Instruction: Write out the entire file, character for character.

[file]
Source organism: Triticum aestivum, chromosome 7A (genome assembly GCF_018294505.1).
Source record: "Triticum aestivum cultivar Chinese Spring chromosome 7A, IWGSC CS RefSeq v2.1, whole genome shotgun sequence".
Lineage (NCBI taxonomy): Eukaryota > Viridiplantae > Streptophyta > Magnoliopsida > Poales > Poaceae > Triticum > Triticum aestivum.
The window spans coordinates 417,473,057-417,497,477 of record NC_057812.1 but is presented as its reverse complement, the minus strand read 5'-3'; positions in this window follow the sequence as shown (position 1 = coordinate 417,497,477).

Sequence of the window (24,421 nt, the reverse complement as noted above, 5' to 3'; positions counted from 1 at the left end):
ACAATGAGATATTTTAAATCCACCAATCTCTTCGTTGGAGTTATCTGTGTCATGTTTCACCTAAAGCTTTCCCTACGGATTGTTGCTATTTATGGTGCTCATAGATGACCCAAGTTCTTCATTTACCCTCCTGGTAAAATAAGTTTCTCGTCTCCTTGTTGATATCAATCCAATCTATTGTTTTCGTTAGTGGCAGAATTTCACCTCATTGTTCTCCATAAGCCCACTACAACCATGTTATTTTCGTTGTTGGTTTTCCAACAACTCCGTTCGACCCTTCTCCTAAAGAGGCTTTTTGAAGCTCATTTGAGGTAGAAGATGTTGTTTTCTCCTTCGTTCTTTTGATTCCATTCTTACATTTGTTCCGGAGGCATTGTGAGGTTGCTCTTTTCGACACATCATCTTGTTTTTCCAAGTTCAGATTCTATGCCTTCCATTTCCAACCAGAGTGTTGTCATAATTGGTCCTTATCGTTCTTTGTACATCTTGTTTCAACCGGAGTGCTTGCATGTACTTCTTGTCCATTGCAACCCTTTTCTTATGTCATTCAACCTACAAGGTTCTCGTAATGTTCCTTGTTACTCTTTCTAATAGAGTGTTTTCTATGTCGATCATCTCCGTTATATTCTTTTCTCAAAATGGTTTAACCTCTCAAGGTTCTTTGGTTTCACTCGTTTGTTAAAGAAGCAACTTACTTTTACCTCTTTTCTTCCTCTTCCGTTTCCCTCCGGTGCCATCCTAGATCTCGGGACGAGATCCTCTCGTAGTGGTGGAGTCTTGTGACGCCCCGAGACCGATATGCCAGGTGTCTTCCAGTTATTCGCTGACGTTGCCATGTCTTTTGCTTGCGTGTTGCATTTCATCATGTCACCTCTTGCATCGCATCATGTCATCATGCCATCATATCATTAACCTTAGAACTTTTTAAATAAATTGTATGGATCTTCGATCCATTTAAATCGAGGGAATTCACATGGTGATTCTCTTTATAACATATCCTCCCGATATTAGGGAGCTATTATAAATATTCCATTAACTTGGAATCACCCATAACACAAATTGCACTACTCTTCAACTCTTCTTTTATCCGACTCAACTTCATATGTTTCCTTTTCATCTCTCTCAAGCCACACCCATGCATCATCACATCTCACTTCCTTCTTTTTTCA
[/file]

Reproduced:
Source organism: Triticum aestivum, chromosome 7A (genome assembly GCF_018294505.1).
Source record: "Triticum aestivum cultivar Chinese Spring chromosome 7A, IWGSC CS RefSeq v2.1, whole genome shotgun sequence".
Lineage (NCBI taxonomy): Eukaryota > Viridiplantae > Streptophyta > Magnoliopsida > Poales > Poaceae > Triticum > Triticum aestivum.
The window spans coordinates 417,473,057-417,497,477 of record NC_057812.1 but is presented as its reverse complement, the minus strand read 5'-3'; positions in this window follow the sequence as shown (position 1 = coordinate 417,497,477).

Sequence of the window (24,421 nt, the reverse complement as noted above, 5' to 3'; positions counted from 1 at the left end):
ACAATGAGATATTTTAAATCCACCAATCTCTTCGTTGGAGTTATCTGTGTCATGTTTCACCTAAAGCTTTCCCTACGGATTGTTGCTATTTATGGTGCTCATAGATGACCCAAGTTCTTCATTTACCCTCCTGGTAAAATAAGTTTCTCGTCTCCTTGTTGATATCAATCCAATCTATTGTTTTCGTTAGTGGCAGAATTTCACCTCATTGTTCTCCATAAGCCCACTACAACCATGTTATTTTCGTTGTTGGTTTTCCAACAACTCCGTTCGACCCTTCTCCTAAAGAGGCTTTTTGAAGCTCATTTGAGGTAGAAGATGTTGTTTTCTCCTTCGTTCTTTTGATTCCATTCTTACATTTGTTCCGGAGGCATTGTGAGGTTGCTCTTTTCGACACATCATCTTGTTTTTCCAAGTTCAGATTCTATGCCTTCCATTTCCAACCAGAGTGTTGTCATAATTGGTCCTTATCGTTCTTTGTACATCTTGTTTCAACCGGAGTGCTTGCATGTACTTCTTGTCCATTGCAACCCTTTTCTTATGTCATTCAACCTACAAGGTTCTCGTAATGTTCCTTGTTACTCTTTCTAATAGAGTGTTTTCTATGTCGATCATCTCCGTTATATTCTTTTCTCAAAATGGTTTAACCTCTCAAGGTTCTTTGGTTTCACTCGTTTGTTAAAGAAGCAACTTACTTTTACCTCTTTTCTTCCTCTTCCGTTTCCCTCCGGTGCCATCCTAGATCTCGGGACGAGATCCTCTCGTAGTGGTGGAGTCTTGTGACGCCCCGAGACCGATATGCCAGGTGTCTTCCAGTTATTCGCTGACGTTGCCATGTCTTTTGCTTGCGTGTTGCATTTCATCATGTCACCTCTTGCATCGCATCATGTCATCATGCCATCATATCATTAACCTTAGAACTTTTTAAATAAATTGTATGGATCTTCGATCCATTTAAATCGAGGGAATTCACATGGTGATTCTCTTTATAACATATCCTCCCGATATTAGGGAGCTATTATAAATATTCCATTAACTTGGAATCACCCATAACACAAATTGCACTACTCTTCAACTCTTCTTTTATCCGACTCAACTTCATATGTTTCCTTTTCATCTCTCTCAAGCCACACCCATGCATCATCACATCTCACTTCCTTCTTTTTTCA